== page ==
With 1000 videos in the archives and more than three million video streams viewed since Beet.TV launched three years ago, I am mighty proud of our progress. 

Our audience is fascinating — from software developers in Israel to media executives in New York to urban music innovators — and Beet.TV has become a valued destination.

Every day, visitors come to the blog or find the videos on Beet.TV's YouTube channel or on the show page on Blip.tv or subscribe the iTunes podcast (subscribe) through dozens of channels. Many others watch our embedded videos on numerous sites and blogs.

We have advertising sponsorships from Adobe, Akamai, Brightcove Holiday Inn, J&J,  Channels.com and others.

We've extended our reach through syndication agreements with TechCrunch, whose CrunchBase pages drive 25 percent of our views, and Thomson Reuters on its new subscription service for finance professionals.

The Beet Style

What I am most proud is our work in defining a new style for video journalism for the Web.  

OK, so our reporting approach is not groundbreaking.  In fact, it's quite simple:  We speak with influential individuals about compelling, relevant topics and distribute the interviews via a blog and other social media tools.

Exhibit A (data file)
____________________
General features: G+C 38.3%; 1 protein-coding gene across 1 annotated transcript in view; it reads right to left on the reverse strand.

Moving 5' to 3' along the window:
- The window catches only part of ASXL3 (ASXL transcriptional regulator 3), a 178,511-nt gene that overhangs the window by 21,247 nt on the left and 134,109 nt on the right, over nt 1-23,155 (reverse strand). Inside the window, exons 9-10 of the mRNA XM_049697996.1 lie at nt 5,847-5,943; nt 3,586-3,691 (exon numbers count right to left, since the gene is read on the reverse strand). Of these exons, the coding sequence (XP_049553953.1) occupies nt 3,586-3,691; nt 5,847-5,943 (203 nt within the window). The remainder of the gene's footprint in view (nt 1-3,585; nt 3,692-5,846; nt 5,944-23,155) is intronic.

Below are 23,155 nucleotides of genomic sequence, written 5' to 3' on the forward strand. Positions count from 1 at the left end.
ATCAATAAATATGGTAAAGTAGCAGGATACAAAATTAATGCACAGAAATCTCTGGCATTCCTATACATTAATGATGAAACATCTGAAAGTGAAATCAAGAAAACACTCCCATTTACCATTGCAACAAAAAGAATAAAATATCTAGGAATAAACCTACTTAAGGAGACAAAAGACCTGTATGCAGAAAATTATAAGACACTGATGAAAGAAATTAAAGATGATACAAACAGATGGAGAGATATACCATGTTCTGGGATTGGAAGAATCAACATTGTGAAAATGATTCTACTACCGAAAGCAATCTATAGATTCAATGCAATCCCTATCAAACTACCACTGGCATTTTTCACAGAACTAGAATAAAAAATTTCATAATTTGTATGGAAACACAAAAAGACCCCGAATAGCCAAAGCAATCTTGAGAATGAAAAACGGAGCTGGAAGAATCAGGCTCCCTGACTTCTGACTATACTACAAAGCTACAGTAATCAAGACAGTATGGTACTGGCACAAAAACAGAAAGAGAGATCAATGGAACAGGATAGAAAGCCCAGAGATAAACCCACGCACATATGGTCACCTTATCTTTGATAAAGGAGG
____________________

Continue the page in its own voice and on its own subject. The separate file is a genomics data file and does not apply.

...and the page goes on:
The subjects are the content. The segments are simply presented.  No fancy motion graphics, thumping intro music or handsome hosts, just candid, cleanly edited, valuable information shot with a tripod with an external mic.  Occasionally we do edited news packages. But, simple seems to be working.

Thinking about how this has all evolved, I watched our very first interview.  It was published on April 8, 2006.

I spoke with Peter Hirshberg, chairman of the advisory board of Technorati.  Peter spoke about how the Web will create new forms of video journalism.

Peter explained how video adds a completely different element to blogs.  He spoke about a new form of Web video journalism which was just just taking form, emerging from the citizen journalism movement. 

Well, in our own little way, over the past three years, we hope we are helping to shape the medium. We are making progress.  It's very exciting.

Thanks for watching and for your support.  More to come.

— Andy Plesser, Executive Producer

Updates:  Thanks Michael Arrington for your Tweet!  And much obliged Daisy Whitney.